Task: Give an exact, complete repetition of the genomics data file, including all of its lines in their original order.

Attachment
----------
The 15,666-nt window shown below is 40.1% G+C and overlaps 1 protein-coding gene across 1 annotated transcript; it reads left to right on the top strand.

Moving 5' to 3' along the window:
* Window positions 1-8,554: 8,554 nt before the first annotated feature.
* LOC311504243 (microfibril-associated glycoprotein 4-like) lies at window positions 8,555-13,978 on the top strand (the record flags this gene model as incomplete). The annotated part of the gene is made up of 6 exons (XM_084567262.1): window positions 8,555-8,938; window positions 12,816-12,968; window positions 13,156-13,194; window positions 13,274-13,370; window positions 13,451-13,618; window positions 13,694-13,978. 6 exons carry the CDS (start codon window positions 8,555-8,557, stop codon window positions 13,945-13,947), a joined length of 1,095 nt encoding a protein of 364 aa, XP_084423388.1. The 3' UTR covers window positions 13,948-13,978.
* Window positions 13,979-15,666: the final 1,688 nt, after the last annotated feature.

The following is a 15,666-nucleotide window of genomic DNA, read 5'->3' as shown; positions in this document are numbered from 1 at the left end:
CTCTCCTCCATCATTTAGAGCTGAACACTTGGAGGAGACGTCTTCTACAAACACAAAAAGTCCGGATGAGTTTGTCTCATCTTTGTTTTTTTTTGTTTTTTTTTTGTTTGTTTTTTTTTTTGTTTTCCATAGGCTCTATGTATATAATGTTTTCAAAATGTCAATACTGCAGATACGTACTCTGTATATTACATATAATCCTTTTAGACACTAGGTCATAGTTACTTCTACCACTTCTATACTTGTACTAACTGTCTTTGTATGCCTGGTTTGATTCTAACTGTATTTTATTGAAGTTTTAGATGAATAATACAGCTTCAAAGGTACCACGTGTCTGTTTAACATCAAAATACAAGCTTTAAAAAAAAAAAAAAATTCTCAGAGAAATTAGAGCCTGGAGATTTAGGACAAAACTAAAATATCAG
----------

The 15,666-nt window shown below is 40.1% G+C and overlaps 1 protein-coding gene across 1 annotated transcript; it reads left to right on the top strand.

Moving 5' to 3' along the window:
* Window positions 1-8,554: 8,554 nt before the first annotated feature.
* LOC311504243 (microfibril-associated glycoprotein 4-like) lies at window positions 8,555-13,978 on the top strand (the record flags this gene model as incomplete). The annotated part of the gene is made up of 6 exons (XM_084567262.1): window positions 8,555-8,938; window positions 12,816-12,968; window positions 13,156-13,194; window positions 13,274-13,370; window positions 13,451-13,618; window positions 13,694-13,978. 6 exons carry the CDS (start codon window positions 8,555-8,557, stop codon window positions 13,945-13,947), a joined length of 1,095 nt encoding a protein of 364 aa, XP_084423388.1. The 3' UTR covers window positions 13,948-13,978.
* Window positions 13,979-15,666: the final 1,688 nt, after the last annotated feature.

The following is a 15,666-nucleotide window of genomic DNA, read 5'->3' as shown; positions in this document are numbered from 1 at the left end:
CTCTCCTCCATCATTTAGAGCTGAACACTTGGAGGAGACGTCTTCTACAAACACAAAAAGTCCGGATGAGTTTGTCTCATCTTTGTTTTTTTTTGTTTTTTTTTTGTTTGTTTTTTTTTTTGTTTTCCATAGGCTCTATGTATATAATGTTTTCAAAATGTCAATACTGCAGATACGTACTCTGTATATTACATATAATCCTTTTAGACACTAGGTCATAGTTACTTCTACCACTTCTATACTTGTACTAACTGTCTTTGTATGCCTGGTTTGATTCTAACTGTATTTTATTGAAGTTTTAGATGAATAATACAGCTTCAAAGGTACCACGTGTCTGTTTAACATCAAAATACAAGCTTTAAAAAAAAAAAAAAATTCTCAGAGAAATTAGAGCCTGGAGATTTAGGACAAAACTAAAATATCAG